My friend Andy just tipped me off as to this rather curious development: John Martyn’s “Island Years” boxset is available on Amazon for £150. Its a monstrous deluxe collection spanning 17 CDs and one DVD; quite the item for completists and hardcore fans (albeit at a pretty huge price to match). Its not just reissues of albums either; there’s a raft of previously unavailable music making this quite the collector’s item.
How come then, that the very same boxset is available on Amazon as a digital download – albeit sans DVD content – for just £7.49? [Update: link removed as item no longer available for sale]
I took a look around, and this boxset isn’t up on streaming services, nor is it on iTunes. So what gives? Have Amazon mistakenly made a digital version available? Is this some kind of exclusive deal?
The more I look around, the more I’m presuming this to be some kind of error on Amazon’s part. Certainly Universal have no reason to limit the availability of this item if they were making a digital version available, and to be blunt if they were picking an exclusive partner I’m not sure Amazon would be the one as they simply don’t generate much revenue for labels via the digital download side, where iTunes dominates the market completely.
So – can anyone shed some light on this? Only 258 songs for £7.49 may even beat streaming services in the “how little can music be sold for?” stakes…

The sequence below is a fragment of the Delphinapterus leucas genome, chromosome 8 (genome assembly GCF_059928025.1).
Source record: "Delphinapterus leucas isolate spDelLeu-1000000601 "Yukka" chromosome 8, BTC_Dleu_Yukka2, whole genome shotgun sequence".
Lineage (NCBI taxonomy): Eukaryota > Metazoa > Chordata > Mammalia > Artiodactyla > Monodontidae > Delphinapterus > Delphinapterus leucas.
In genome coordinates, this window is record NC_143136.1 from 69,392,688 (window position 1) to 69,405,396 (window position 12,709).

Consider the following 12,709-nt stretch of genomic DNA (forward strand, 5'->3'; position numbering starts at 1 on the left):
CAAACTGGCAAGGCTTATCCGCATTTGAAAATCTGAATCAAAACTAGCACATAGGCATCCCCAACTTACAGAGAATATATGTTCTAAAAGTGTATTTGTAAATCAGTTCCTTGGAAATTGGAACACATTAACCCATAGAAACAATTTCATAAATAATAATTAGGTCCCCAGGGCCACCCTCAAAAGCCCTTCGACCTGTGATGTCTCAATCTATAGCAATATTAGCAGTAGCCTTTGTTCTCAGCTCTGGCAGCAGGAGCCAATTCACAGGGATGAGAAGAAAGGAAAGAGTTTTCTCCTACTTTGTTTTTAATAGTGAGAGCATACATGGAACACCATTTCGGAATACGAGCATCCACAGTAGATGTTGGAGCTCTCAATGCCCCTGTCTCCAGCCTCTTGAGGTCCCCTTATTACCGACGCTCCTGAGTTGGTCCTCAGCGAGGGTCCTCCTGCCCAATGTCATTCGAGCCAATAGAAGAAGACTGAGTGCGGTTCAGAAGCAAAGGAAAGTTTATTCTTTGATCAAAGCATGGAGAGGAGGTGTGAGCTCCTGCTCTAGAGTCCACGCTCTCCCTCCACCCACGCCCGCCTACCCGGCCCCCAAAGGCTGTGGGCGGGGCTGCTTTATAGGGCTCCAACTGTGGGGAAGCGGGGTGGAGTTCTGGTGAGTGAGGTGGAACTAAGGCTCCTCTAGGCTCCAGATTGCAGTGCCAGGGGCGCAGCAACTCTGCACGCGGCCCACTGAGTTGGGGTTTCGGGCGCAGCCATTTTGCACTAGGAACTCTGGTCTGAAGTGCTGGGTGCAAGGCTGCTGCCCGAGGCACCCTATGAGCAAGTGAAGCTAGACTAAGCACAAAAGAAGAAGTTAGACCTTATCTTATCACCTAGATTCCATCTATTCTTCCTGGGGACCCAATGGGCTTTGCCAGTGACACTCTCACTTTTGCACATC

Update: the keen-eyed Adam Webb has just informed me the same release is also on Play.com for just £1.99!
Update 2: The Amazon digital version has now been taken down, leading me to conclude this was a clerical error somewhere along the line. Play.com’s version remains on sale – for now…
3 thoughts on “Amazon selling 258 song, 17 CD John Martyn boxset as a download for… £7.49”
I was tempted to buy this and then had a crisis of conscience. Although I’d love to have this collection for that price, the underlying feeling is that this is an obvious mistake and that I’d be denying the due royalties to his estate/family (provided of course any get paid out by the label). maybe I’m too trusting or naive, maybe it is indeed a ‘strategy’
If it was a pricing error on Amazon’s (and now Play’s) part, would they not be obliged to compensate the label to the full amount anyway?
you’re right, if pricing error was on store side and the delivered xml said the correct wholesale price they would indeed have to pay full royalties. very curious.